How best to leverage growth of mobile phone penetration

Participants of GSMA Mobile 360 Africa conference in exhibition in Kigali on July 17, 2019. / Emmanuel Kwizera

Like elsewhere on the African continent, the penetration of mobile phones in Rwanda has been growing steadily over the years.

However, the task now is figuring out the best ways to make the most of the growth in subscription beyond calls and texts. 


As at end May, Rwanda Utilities and Regulatory Authority statistics showed that mobile cellular subscriptions stood at over nine million and is further expected to grow with the advent of introduction of cheaper phones.


A report launched last week during the just-concluded GSMA meeting in Kigali projected exponential growth in phone penetration anticipating more than 160 million new unique mobile subscribers will be added across Sub Saharan Africa by 2025.


This will bring the total to 623 million, representing around half of the region’s population.

As of 2018, the report showed that there were an estimated 456 million phones on the continent (44 per cent).

Mobile phone penetration in Rwanda like the rest of the continent is expected to serve more purpose than just connecting subscribers.

In East African Community, Rwanda and Tanzania are expected to have the highest subscription rates by 2025.

The growth in subscription presents an ideal opportunity to increase service delivery as well as map out new markets that were previously inaccessible such as healthcare services, insurance, financial services among others.

Kenechi Okeleke a lead analyst at GSMA Intelligence told The New Times that the growth in mobile phone penetration creates an ideal opportunity for countries such as Rwanda to increase service delivery especially of basis services such as education and healthcare.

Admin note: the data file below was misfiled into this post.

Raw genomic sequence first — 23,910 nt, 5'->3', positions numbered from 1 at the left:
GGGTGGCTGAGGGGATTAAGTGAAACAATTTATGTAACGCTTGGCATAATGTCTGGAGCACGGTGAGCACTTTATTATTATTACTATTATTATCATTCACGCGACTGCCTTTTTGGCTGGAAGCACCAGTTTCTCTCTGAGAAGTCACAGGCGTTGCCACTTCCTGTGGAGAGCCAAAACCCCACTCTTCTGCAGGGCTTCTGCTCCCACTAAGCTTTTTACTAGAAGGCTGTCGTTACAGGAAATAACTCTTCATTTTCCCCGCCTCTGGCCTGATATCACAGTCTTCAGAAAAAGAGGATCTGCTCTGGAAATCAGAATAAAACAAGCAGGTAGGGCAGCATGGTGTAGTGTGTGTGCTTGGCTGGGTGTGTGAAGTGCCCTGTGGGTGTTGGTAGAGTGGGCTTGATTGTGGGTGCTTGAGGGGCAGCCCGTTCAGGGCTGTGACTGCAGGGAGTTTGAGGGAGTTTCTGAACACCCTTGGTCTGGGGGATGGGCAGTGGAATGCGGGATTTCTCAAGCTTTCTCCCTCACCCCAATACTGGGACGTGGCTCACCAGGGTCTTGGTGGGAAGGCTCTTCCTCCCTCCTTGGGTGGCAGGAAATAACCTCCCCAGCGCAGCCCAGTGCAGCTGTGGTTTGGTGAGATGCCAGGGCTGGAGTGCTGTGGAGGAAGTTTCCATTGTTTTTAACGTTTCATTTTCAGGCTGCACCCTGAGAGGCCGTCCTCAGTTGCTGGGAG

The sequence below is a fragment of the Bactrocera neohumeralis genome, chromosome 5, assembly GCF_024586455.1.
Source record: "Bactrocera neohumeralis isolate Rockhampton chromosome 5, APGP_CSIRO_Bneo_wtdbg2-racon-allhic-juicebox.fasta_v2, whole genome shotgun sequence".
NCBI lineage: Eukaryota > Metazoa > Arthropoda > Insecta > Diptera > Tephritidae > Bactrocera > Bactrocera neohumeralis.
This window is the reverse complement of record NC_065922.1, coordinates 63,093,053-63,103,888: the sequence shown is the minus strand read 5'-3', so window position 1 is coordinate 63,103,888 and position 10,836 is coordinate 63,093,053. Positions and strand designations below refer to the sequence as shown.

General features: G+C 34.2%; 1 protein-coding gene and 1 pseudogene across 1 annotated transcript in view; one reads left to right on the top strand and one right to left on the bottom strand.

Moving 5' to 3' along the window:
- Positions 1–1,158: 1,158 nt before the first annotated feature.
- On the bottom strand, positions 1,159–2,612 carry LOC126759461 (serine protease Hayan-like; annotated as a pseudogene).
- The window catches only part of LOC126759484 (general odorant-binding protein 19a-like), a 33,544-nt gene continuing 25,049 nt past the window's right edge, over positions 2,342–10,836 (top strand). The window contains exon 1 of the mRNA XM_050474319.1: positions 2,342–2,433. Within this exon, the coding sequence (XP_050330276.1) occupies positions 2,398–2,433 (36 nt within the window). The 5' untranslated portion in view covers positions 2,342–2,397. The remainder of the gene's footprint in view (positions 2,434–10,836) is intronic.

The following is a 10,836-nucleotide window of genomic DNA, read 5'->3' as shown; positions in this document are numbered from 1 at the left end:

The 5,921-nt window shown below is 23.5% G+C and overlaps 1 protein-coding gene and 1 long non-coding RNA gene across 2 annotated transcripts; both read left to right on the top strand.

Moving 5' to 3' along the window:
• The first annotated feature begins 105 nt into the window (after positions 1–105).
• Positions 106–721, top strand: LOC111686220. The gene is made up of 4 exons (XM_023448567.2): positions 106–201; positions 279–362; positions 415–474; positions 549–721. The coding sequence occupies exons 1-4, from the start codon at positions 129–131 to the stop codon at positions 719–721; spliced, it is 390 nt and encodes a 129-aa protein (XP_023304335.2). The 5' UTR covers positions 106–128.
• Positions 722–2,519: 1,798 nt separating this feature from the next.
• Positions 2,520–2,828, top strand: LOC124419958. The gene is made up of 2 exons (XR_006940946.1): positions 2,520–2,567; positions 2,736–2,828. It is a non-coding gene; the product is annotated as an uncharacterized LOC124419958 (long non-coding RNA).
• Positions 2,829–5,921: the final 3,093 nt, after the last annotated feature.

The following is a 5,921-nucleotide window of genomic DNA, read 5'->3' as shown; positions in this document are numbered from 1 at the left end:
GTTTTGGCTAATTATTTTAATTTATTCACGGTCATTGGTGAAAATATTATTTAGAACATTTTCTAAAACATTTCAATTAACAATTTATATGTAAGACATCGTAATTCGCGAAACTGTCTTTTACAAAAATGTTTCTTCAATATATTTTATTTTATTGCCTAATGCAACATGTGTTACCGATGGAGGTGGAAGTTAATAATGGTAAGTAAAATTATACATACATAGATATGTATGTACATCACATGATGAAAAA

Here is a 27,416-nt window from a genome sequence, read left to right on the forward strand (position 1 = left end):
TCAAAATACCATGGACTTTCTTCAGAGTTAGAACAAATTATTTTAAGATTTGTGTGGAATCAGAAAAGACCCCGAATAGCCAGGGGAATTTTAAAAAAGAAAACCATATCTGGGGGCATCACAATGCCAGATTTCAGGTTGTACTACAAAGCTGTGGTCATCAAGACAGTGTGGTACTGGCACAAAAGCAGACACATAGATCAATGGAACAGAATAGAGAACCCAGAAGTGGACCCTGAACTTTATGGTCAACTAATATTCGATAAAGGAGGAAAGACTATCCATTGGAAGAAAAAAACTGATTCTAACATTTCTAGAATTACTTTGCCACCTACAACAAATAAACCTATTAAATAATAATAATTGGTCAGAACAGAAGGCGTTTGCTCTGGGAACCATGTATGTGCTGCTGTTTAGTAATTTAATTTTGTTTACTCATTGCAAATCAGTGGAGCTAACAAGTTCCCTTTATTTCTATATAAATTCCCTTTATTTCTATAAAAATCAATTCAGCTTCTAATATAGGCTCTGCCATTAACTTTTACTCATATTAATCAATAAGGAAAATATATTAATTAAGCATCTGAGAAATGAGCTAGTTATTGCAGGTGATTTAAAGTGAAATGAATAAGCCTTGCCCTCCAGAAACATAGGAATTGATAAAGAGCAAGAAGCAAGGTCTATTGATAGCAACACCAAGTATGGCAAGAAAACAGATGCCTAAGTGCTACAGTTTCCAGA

This, he said creates an ideal opportunity to address social economic challenges such as curbing unemployment and growing returns of emerging small and medium enterprises.

The GSMA report for instance singled out Rwandan start-ups ARED and Kasha among those that are innovating around growth of mobile subscription to facilitate social and economic progress.

Kasha is an e-commerce platform that among other products has eased access to female hygiene products while ARED develops mobile solar kiosks mostly run by women and people living with disabilities.

Babyl Health Rwanda is another firm with that is riding on mobile phone penetration to roll out Rwanda’s largest digital health services.

With Sustainable Development Goals being a major point of attention for countries, the GSMA report authors say that mobile phones can be a pathway towards goals such as access to education, healthcare, reduction of poverty, hunger, provision of decent work among others.

Mobile Phone penetration, Okeleke said can enable countries serves towards increasing financial inclusion by creating alternative avenues to banks and Mobile Money platforms.

For instance, insurance penetration currently stands at less than 3 per cent in Rwanda which the experts said could benefit from innovation and ease of access guaranteed by mobile phones.

Mobile phones the experts say can also can increasingly have huge impact in bridging unemployment gaps and market access challenges.

However, in the way of such ambitions, experts say is low tech literacy levels especially among would be beneficiaries.

Local tech enthusiasts and entrepreneurs say that growth in mobile phone subscription and access presents an opening for emerging entrepreneurs with opportunities ranging from content creation, marketing products and services to availing basic services.

Yasmina McCarty the Head of Mobile Development at GSMA said that to make the most of the growing phone subscription rates, countries need to  figure out ways ensure that a wider section of the public has necessary digital skills.

McCarty explained that there are several models to increase digital literacy including tapping into existing businesses and networks to identify skills they may be lacking that could increase their productivity.

This she said is not a task solely for government and requires input of the private sector and development partners. 

Goodluck Akinwale, the head of GSMA in Sub-Saharan Africa also noted that to make the most of the opportunities presented, the cost of data out to go down and the quality ought to improve.

Among other things, to allow firms to make the most of the opportunity, he noted the need for the country to maintain its ecosystem for investment and innovation which will allow more firms to consider entering the market.

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